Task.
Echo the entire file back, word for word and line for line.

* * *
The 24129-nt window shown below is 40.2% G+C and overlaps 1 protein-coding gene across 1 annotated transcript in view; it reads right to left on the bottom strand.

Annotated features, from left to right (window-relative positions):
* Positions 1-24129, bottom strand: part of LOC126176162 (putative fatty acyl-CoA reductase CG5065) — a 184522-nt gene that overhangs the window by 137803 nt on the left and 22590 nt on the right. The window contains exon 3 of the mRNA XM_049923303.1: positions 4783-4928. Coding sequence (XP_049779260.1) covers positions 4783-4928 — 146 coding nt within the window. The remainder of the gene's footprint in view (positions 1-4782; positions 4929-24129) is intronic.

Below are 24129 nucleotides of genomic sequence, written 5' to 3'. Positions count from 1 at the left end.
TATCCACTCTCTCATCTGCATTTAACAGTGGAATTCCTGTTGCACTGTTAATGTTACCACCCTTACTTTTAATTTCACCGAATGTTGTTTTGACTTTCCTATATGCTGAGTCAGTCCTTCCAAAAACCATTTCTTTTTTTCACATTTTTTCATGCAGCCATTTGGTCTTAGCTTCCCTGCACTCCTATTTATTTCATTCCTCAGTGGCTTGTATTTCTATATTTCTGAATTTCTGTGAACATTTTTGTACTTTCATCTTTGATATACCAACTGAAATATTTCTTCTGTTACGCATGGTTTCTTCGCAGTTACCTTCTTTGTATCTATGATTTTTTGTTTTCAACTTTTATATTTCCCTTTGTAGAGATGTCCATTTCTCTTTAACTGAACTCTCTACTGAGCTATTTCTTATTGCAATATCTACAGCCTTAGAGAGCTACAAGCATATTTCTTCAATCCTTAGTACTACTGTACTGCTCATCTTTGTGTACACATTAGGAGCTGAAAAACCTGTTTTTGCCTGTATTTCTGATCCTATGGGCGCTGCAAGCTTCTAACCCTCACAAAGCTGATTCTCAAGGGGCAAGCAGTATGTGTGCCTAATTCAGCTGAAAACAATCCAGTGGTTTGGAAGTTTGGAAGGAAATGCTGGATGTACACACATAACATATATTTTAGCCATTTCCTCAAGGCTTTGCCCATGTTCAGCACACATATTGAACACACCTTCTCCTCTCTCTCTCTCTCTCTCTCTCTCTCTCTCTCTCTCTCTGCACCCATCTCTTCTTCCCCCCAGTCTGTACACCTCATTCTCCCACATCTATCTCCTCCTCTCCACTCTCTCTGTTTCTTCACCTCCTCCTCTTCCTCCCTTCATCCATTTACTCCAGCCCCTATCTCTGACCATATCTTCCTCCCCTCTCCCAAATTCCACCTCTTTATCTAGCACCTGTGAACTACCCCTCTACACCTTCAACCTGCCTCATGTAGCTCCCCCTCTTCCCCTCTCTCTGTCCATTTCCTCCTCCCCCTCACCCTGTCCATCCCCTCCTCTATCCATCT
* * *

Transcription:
The 24129-nt window shown below is 40.2% G+C and overlaps 1 protein-coding gene across 1 annotated transcript in view; it reads right to left on the bottom strand.

Annotated features, from left to right (window-relative positions):
* Positions 1-24129, bottom strand: part of LOC126176162 (putative fatty acyl-CoA reductase CG5065) — a 184522-nt gene that overhangs the window by 137803 nt on the left and 22590 nt on the right. The window contains exon 3 of the mRNA XM_049923303.1: positions 4783-4928. Coding sequence (XP_049779260.1) covers positions 4783-4928 — 146 coding nt within the window. The remainder of the gene's footprint in view (positions 1-4782; positions 4929-24129) is intronic.

Below are 24129 nucleotides of genomic sequence, written 5' to 3'. Positions count from 1 at the left end.
TATCCACTCTCTCATCTGCATTTAACAGTGGAATTCCTGTTGCACTGTTAATGTTACCACCCTTACTTTTAATTTCACCGAATGTTGTTTTGACTTTCCTATATGCTGAGTCAGTCCTTCCAAAAACCATTTCTTTTTTTCACATTTTTTCATGCAGCCATTTGGTCTTAGCTTCCCTGCACTCCTATTTATTTCATTCCTCAGTGGCTTGTATTTCTATATTTCTGAATTTCTGTGAACATTTTTGTACTTTCATCTTTGATATACCAACTGAAATATTTCTTCTGTTACGCATGGTTTCTTCGCAGTTACCTTCTTTGTATCTATGATTTTTTGTTTTCAACTTTTATATTTCCCTTTGTAGAGATGTCCATTTCTCTTTAACTGAACTCTCTACTGAGCTATTTCTTATTGCAATATCTACAGCCTTAGAGAGCTACAAGCATATTTCTTCAATCCTTAGTACTACTGTACTGCTCATCTTTGTGTACACATTAGGAGCTGAAAAACCTGTTTTTGCCTGTATTTCTGATCCTATGGGCGCTGCAAGCTTCTAACCCTCACAAAGCTGATTCTCAAGGGGCAAGCAGTATGTGTGCCTAATTCAGCTGAAAACAATCCAGTGGTTTGGAAGTTTGGAAGGAAATGCTGGATGTACACACATAACATATATTTTAGCCATTTCCTCAAGGCTTTGCCCATGTTCAGCACACATATTGAACACACCTTCTCCTCTCTCTCTCTCTCTCTCTCTCTCTCTCTCTCTCTCTCTGCACCCATCTCTTCTTCCCCCCAGTCTGTACACCTCATTCTCCCACATCTATCTCCTCCTCTCCACTCTCTCTGTTTCTTCACCTCCTCCTCTTCCTCCCTTCATCCATTTACTCCAGCCCCTATCTCTGACCATATCTTCCTCCCCTCTCCCAAATTCCACCTCTTTATCTAGCACCTGTGAACTACCCCTCTACACCTTCAACCTGCCTCATGTAGCTCCCCCTCTTCCCCTCTCTCTGTCCATTTCCTCCTCCCCCTCACCCTGTCCATCCCCTCCTCTATCCATCT